SAN DIEGO — Those living in the City of San Diego voted on Measure B in the November 8, 2022 general election to decide if the city can amend the existing municipal code to change how they recover costs for solid waste management services.
Measure B Live Election Results
A ballot measure that would take a step toward repealing "The People's Ordinance" trash collection model in the city of San Diego remained in limbo Wednesday, with ballot returns showing the measure too close to call.
Carl DeMaio, a former San Diego City Councilman and chair of the conservative political action committee Reform California, said he was confident the voters had stopped Measure B in Tuesday's election.
"We are very pleased with the initial voting results in the Measure B race," he said. "Because these initial results tend to disproportionately reflect Democrat-leaning voters, we believe the NO side will continue to pick up votes and increase our vote share as all ballots are processed.
"Defeating Measure B is important because San Diego residents are already struggling with high cost-of-living caused by reckless policies supported by Mayor Todd Gloria and the City Council," DeMaio said. "Preventing a costly Garbage Tax from being imposed in the city of San Diego will be a big win for working families."
Measure B's passage would allow the City Council to adopt a monthly fee for single-family homes and multi-family complexes with up to four residences on a single lot. The measure would not impose a specific fee on its own. Such a fee would require a study to determine the city's costs to provide the services, as well as City Council approval.
Supporters say the measure would end a system that allowed a benefit for certain residents, while those living in apartments or condos have to pay for private haulers. According to the ballot argument in support of the measure, its passage would "fix this broken and unfair system so San Diego can start delivering better services for all of us, like bulky item pickup and free replacement of broken trash bins."
Opponents say homeowners already pay for trash pickup through property taxes and thus would be charged twice for the same service if Measure B passes.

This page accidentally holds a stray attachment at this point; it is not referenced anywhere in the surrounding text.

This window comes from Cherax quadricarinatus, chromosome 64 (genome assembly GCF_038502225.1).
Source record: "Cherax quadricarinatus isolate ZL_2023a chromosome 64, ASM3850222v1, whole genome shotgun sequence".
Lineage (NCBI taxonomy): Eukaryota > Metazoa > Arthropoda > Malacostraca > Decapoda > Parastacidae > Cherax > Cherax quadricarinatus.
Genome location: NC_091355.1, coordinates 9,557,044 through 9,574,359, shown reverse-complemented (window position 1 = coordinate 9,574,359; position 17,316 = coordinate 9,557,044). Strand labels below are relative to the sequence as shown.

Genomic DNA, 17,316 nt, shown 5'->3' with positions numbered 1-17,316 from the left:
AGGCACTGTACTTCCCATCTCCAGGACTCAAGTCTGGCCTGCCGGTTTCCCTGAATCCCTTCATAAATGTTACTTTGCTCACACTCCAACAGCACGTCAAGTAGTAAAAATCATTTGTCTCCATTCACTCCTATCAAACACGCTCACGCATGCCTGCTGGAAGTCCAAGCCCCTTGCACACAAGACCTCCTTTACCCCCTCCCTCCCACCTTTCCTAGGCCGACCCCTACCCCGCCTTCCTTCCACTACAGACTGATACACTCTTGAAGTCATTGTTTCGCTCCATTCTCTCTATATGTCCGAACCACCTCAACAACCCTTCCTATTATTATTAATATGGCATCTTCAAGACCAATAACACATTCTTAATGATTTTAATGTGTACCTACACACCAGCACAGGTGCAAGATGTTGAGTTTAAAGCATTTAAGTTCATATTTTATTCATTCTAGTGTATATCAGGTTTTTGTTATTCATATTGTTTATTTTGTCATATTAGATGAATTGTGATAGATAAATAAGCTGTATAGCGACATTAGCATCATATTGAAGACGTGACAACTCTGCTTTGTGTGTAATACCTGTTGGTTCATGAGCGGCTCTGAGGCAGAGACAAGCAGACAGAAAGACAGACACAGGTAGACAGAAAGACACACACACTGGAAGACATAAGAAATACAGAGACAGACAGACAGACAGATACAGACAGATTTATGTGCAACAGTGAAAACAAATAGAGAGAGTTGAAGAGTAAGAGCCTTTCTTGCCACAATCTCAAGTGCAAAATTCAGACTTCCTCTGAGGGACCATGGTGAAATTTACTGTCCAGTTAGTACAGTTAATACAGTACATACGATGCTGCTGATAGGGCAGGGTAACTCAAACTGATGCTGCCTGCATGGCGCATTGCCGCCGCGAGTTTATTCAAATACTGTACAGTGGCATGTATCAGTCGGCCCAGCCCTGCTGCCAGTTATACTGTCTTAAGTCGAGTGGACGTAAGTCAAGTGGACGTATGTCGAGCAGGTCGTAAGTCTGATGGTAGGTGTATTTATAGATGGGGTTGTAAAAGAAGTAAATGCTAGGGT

"San Diegans already have one of the highest cost of living burdens in the nation and we should not be adding to the existing burdens of working families with this costly garbage tax," opponents said in their ballot argument.
A YES vote on Measure B means
The City of San Diego can amend the existing municipal code to change how they recover costs for solid waste management services.
A NO vote on Measure B means
Nothing will change. Some newer apartment and condominium complex owners will continue to pay for trash pick-up, but others and all single-family homes will not. Regular trash pick-up must continue at least once per week.
Measure B explained
Measure B is asking voters in the City of San Diego if they're willing to pay for trash service. Supporters say this is about fairness and preparing for the future, but those opposed say, for several reasons, this measure is garbage.
To understand the history, we have to take you back to 1919. San Diego voters passed "The People's Ordinance" which guaranteed free trash pick-up at least once a week. The idea was that the city could sell the trash to hog farmers and that would help cover the costs, but almost immediately the city lost money.
Today, the city spends more than $42 million a year to collect trash and expects that number to jump above $48 million in five years.
OFFICIAL BALLOT QUESTION
MEASURE B AMENDS SAN DIEGO MUNICIPAL CODE SECTION 66.0127 RELATED TO SOLID WASTE MANAGEMENT SERVICES: Shall the San Diego Municipal Code be amended so that all City residents receive comparable trash, recycling, and other solid waste management services, by allowing the City to recover its cost of providing these services to eligible residential properties, which could allow the City to provide additional services, such as weekly recycling, bulky item pickup, and curbside container replacement and delivery, at no extra charge?
WATCH RELATED: Measure B: Should San Diego's current trash-service law be changed?